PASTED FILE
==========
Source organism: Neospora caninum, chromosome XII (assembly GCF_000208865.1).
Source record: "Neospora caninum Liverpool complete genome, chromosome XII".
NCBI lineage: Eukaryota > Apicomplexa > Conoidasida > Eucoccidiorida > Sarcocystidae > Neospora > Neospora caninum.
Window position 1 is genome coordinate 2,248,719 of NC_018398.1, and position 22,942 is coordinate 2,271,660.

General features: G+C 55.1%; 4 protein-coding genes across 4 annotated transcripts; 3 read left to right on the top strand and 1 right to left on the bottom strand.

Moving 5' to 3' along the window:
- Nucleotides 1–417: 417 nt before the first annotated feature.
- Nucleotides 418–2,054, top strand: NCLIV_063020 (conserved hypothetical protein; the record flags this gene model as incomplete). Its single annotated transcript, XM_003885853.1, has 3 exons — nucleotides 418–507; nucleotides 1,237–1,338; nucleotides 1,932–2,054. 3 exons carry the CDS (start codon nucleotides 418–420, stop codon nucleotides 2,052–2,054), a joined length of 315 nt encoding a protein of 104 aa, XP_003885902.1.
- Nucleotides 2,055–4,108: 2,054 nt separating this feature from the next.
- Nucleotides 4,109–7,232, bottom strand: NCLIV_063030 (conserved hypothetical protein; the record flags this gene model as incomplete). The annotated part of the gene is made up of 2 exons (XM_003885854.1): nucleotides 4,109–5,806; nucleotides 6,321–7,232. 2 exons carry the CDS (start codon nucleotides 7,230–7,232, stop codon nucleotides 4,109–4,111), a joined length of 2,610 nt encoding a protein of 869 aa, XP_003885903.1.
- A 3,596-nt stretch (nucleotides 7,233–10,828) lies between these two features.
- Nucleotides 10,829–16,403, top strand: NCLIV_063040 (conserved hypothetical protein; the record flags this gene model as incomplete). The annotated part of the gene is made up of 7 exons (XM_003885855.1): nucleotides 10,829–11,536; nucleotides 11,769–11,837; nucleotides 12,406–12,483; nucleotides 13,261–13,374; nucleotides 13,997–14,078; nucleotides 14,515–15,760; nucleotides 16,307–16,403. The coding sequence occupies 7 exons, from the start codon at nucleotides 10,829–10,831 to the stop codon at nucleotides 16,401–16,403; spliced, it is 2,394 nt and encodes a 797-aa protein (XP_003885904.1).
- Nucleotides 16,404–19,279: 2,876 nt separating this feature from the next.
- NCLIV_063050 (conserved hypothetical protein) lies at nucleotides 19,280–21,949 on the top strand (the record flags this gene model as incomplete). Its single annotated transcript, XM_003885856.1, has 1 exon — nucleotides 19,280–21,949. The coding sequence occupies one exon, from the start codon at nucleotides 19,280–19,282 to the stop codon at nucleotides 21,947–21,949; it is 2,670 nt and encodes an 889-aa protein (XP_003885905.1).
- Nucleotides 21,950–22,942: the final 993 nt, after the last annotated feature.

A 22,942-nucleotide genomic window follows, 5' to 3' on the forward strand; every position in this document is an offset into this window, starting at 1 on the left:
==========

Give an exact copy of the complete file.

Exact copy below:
Source organism: Neospora caninum, chromosome XII (assembly GCF_000208865.1).
Source record: "Neospora caninum Liverpool complete genome, chromosome XII".
NCBI lineage: Eukaryota > Apicomplexa > Conoidasida > Eucoccidiorida > Sarcocystidae > Neospora > Neospora caninum.
Window position 1 is genome coordinate 2,248,719 of NC_018398.1, and position 22,942 is coordinate 2,271,660.

General features: G+C 55.1%; 4 protein-coding genes across 4 annotated transcripts; 3 read left to right on the top strand and 1 right to left on the bottom strand.

Moving 5' to 3' along the window:
- Nucleotides 1–417: 417 nt before the first annotated feature.
- Nucleotides 418–2,054, top strand: NCLIV_063020 (conserved hypothetical protein; the record flags this gene model as incomplete). Its single annotated transcript, XM_003885853.1, has 3 exons — nucleotides 418–507; nucleotides 1,237–1,338; nucleotides 1,932–2,054. 3 exons carry the CDS (start codon nucleotides 418–420, stop codon nucleotides 2,052–2,054), a joined length of 315 nt encoding a protein of 104 aa, XP_003885902.1.
- Nucleotides 2,055–4,108: 2,054 nt separating this feature from the next.
- Nucleotides 4,109–7,232, bottom strand: NCLIV_063030 (conserved hypothetical protein; the record flags this gene model as incomplete). The annotated part of the gene is made up of 2 exons (XM_003885854.1): nucleotides 4,109–5,806; nucleotides 6,321–7,232. 2 exons carry the CDS (start codon nucleotides 7,230–7,232, stop codon nucleotides 4,109–4,111), a joined length of 2,610 nt encoding a protein of 869 aa, XP_003885903.1.
- A 3,596-nt stretch (nucleotides 7,233–10,828) lies between these two features.
- Nucleotides 10,829–16,403, top strand: NCLIV_063040 (conserved hypothetical protein; the record flags this gene model as incomplete). The annotated part of the gene is made up of 7 exons (XM_003885855.1): nucleotides 10,829–11,536; nucleotides 11,769–11,837; nucleotides 12,406–12,483; nucleotides 13,261–13,374; nucleotides 13,997–14,078; nucleotides 14,515–15,760; nucleotides 16,307–16,403. The coding sequence occupies 7 exons, from the start codon at nucleotides 10,829–10,831 to the stop codon at nucleotides 16,401–16,403; spliced, it is 2,394 nt and encodes a 797-aa protein (XP_003885904.1).
- Nucleotides 16,404–19,279: 2,876 nt separating this feature from the next.
- NCLIV_063050 (conserved hypothetical protein) lies at nucleotides 19,280–21,949 on the top strand (the record flags this gene model as incomplete). Its single annotated transcript, XM_003885856.1, has 1 exon — nucleotides 19,280–21,949. The coding sequence occupies one exon, from the start codon at nucleotides 19,280–19,282 to the stop codon at nucleotides 21,947–21,949; it is 2,670 nt and encodes an 889-aa protein (XP_003885905.1).
- Nucleotides 21,950–22,942: the final 993 nt, after the last annotated feature.

A 22,942-nucleotide genomic window follows, 5' to 3' on the forward strand; every position in this document is an offset into this window, starting at 1 on the left: